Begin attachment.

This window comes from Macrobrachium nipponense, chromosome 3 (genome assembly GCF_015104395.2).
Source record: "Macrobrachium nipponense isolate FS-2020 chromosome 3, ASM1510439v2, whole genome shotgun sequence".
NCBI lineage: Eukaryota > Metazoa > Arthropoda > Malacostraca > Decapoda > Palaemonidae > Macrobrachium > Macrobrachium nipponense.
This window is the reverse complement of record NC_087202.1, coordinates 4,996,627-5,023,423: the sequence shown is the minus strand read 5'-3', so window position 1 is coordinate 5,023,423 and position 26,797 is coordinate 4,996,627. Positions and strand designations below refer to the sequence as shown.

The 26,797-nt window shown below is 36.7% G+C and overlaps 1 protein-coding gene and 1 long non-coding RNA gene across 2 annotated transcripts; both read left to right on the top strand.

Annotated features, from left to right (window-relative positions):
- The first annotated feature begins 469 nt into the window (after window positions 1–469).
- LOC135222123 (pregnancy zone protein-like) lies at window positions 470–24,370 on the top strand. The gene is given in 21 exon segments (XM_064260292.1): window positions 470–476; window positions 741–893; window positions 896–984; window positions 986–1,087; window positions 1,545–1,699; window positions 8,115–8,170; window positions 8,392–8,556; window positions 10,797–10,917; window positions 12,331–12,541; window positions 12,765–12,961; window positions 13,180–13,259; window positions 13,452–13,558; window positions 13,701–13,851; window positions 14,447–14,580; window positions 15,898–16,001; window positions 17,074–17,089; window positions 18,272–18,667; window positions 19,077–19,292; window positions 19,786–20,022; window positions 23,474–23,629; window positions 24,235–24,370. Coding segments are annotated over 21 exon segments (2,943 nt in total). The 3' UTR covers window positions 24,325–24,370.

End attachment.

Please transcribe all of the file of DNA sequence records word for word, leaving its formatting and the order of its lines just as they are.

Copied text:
This window comes from Macrobrachium nipponense, chromosome 3 (genome assembly GCF_015104395.2).
Source record: "Macrobrachium nipponense isolate FS-2020 chromosome 3, ASM1510439v2, whole genome shotgun sequence".
NCBI lineage: Eukaryota > Metazoa > Arthropoda > Malacostraca > Decapoda > Palaemonidae > Macrobrachium > Macrobrachium nipponense.
This window is the reverse complement of record NC_087202.1, coordinates 4,996,627-5,023,423: the sequence shown is the minus strand read 5'-3', so window position 1 is coordinate 5,023,423 and position 26,797 is coordinate 4,996,627. Positions and strand designations below refer to the sequence as shown.

The 26,797-nt window shown below is 36.7% G+C and overlaps 1 protein-coding gene and 1 long non-coding RNA gene across 2 annotated transcripts; both read left to right on the top strand.

Annotated features, from left to right (window-relative positions):
- The first annotated feature begins 469 nt into the window (after window positions 1–469).
- LOC135222123 (pregnancy zone protein-like) lies at window positions 470–24,370 on the top strand. The gene is given in 21 exon segments (XM_064260292.1): window positions 470–476; window positions 741–893; window positions 896–984; window positions 986–1,087; window positions 1,545–1,699; window positions 8,115–8,170; window positions 8,392–8,556; window positions 10,797–10,917; window positions 12,331–12,541; window positions 12,765–12,961; window positions 13,180–13,259; window positions 13,452–13,558; window positions 13,701–13,851; window positions 14,447–14,580; window positions 15,898–16,001; window positions 17,074–17,089; window positions 18,272–18,667; window positions 19,077–19,292; window positions 19,786–20,022; window positions 23,474–23,629; window positions 24,235–24,370. Coding segments are annotated over 21 exon segments (2,943 nt in total). The 3' UTR covers window positions 24,325–24,370.